Pope John Paul II – Words to Society of Christian Doctrine, 9 May 2001

[Pope John Paul II and Saint George Preca]
Dear Brothers and Sisters,

1. In the joy of Easter I make my own the words of the Risen Lord: “Peace be with you! Il-paci maghkom! I thank you for your warm welcome. It shows that the hospitality which once embraced the Apostle Paul (cf. Acts 28:2) is still to be found in Malta. I am grateful for the gracious words spoken on behalf of both branches of the Society by the Superior General, who expressed all your love for the Church and for the Successor of Peter.

2. The island of Malta is a rock rising from the sea, where the soil is often thin and the sun harsh. Even this place where we are meeting bears the name Blata l-Bajda, the “White Rock”. Yet down the centuries Malta has been extraordinarily generous and fertile in the deeper ways of the Spirit. The unshakeable faith of the Maltese people has ensured that this rock has been the good soil of which the Gospel speaks. In this soil, Blessed Gorg Preca planted the Society of Christian Doctrine, where it has flourished in the century of its life. Unlike the fig-tree of the Gospel story which we have just heard (cf. Lk 13:6-9), you have produced fruit in abundance, and for that we give glory to God and thank him here today.

Not only did Dun Gorg sow the seed; he tended the sapling and fed the young tree so that it would grow strong and fruitful, as it has. You have flourished because you have roots reaching deep into Christ, and because you have been well nurtured by Dun Gorg’s life of holiness.

To understand your vocation more deeply, consider the fig-tree. Its new leaves are a sign that summer is at hand (cf. Lk 21:29-31); in the hot season, its shade provides shelter from the sun; it gives abundant sweet fruit as food; and Scripture says that its fruit has healing power (cf. Is 38:21). This is an image of what you are called to be! As catechists, you are to provide sweet nourishment for all who hunger for God; you are to bring healing to those who are suffering for lack of light and love. If you do these things, you will truly be a sign of the springtime which the Holy Spirit is now preparing for the Church.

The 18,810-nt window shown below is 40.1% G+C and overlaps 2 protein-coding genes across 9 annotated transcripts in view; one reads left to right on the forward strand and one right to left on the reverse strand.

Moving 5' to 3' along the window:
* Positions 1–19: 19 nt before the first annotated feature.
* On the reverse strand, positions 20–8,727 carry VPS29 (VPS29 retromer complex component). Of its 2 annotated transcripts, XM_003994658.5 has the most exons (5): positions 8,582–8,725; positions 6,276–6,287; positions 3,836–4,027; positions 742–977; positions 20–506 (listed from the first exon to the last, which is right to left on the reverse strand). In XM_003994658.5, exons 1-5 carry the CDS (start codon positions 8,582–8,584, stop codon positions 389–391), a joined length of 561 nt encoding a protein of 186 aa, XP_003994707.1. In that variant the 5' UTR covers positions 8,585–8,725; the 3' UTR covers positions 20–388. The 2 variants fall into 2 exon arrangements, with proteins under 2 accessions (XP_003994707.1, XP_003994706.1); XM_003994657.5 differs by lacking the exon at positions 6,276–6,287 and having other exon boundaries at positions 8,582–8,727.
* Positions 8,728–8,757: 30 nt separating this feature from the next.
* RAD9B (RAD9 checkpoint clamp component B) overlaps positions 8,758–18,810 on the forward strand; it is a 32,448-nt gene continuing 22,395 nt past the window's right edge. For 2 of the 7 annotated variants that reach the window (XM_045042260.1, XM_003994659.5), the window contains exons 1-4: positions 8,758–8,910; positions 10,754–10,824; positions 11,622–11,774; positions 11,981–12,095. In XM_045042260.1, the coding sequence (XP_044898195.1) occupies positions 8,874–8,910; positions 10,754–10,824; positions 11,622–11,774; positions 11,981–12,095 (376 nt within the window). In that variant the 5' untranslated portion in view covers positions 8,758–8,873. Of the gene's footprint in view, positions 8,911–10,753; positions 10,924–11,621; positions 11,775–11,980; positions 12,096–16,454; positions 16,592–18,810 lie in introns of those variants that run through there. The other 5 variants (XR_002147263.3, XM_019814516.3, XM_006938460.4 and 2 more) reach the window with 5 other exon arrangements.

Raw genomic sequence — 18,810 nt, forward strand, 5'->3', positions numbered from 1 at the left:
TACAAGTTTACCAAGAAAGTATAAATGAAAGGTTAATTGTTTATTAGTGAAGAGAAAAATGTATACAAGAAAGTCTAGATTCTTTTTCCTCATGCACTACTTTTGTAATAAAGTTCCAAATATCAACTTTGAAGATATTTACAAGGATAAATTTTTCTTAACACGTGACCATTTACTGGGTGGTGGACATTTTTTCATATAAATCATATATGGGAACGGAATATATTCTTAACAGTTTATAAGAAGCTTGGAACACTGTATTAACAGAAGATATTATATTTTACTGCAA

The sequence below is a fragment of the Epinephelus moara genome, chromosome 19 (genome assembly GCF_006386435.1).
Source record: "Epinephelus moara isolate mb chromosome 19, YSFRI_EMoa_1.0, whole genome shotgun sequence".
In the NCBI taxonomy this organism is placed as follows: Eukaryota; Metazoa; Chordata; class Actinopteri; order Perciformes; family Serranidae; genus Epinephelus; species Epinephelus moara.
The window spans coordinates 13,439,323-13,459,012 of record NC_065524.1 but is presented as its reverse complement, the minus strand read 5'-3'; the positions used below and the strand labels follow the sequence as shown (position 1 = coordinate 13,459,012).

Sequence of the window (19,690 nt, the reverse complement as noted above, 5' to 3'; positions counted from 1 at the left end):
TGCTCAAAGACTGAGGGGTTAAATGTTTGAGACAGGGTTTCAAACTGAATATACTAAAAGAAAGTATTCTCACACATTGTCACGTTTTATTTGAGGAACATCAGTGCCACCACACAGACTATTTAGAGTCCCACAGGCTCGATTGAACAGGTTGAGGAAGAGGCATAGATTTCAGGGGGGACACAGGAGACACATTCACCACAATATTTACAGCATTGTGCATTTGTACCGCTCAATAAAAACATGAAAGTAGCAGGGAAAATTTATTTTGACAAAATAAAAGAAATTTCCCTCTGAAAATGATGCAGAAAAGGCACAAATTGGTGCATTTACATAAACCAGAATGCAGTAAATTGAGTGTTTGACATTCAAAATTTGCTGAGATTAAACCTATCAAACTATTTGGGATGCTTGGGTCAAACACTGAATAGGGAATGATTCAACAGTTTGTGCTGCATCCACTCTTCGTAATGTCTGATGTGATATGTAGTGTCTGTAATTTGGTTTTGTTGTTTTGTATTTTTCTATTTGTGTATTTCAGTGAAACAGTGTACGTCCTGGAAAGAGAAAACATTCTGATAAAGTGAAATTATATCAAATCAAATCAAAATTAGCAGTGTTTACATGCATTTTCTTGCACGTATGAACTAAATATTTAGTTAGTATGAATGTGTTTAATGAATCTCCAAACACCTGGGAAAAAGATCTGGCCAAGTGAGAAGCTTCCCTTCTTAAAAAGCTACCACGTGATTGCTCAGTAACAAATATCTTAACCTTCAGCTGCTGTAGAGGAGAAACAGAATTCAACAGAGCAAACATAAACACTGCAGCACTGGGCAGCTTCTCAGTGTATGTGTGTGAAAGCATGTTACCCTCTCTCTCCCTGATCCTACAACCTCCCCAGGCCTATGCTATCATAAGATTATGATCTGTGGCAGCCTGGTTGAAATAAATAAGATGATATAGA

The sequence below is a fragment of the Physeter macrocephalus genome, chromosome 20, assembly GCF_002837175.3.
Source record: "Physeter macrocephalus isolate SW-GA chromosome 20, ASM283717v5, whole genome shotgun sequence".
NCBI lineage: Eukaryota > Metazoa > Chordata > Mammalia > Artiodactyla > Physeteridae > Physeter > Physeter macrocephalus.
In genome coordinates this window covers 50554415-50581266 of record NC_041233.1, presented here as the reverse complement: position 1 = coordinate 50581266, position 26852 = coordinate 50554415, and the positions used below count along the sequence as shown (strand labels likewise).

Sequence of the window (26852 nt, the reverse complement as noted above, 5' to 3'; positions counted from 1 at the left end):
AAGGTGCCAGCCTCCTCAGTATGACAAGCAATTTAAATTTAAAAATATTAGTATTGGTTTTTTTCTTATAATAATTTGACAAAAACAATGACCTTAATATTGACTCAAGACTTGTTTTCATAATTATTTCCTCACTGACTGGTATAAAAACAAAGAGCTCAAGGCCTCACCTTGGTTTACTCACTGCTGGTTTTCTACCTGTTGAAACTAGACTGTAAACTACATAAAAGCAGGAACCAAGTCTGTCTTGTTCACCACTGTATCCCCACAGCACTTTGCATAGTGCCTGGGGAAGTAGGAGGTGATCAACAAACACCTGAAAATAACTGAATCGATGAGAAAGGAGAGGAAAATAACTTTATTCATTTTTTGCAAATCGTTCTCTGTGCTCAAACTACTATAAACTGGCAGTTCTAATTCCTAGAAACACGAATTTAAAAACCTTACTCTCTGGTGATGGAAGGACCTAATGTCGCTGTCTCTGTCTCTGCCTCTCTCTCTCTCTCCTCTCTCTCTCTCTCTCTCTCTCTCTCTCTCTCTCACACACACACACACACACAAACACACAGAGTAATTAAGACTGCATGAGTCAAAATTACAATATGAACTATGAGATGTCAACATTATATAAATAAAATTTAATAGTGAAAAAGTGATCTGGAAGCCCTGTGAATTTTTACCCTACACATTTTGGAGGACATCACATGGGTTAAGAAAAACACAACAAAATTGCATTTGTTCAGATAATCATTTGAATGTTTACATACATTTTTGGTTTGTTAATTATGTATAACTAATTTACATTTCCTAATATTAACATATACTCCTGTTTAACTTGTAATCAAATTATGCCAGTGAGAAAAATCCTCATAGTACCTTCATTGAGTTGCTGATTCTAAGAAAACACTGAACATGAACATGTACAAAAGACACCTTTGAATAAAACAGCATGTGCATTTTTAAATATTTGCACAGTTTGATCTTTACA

3. Wherever Dun Gorg went to preach he was followed by crowds of people. They were captivated by his words. Why? It was because they recognized in the preaching of Dun Gorg the voice of Jesus himself. It was the Lord to whom they were listening; they were drawn by the irresistible attractiveness of Christ who alone, they knew, could satisfy the deepest longing of their hearts. The beauty of holiness which is found supremely in Jesus and is reflected in today’s new Beatus will never fail to draw the human heart. It is certain that if we can show forth the face of the Risen Lord to the world then we shall touch and win souls in ways that will be surprising!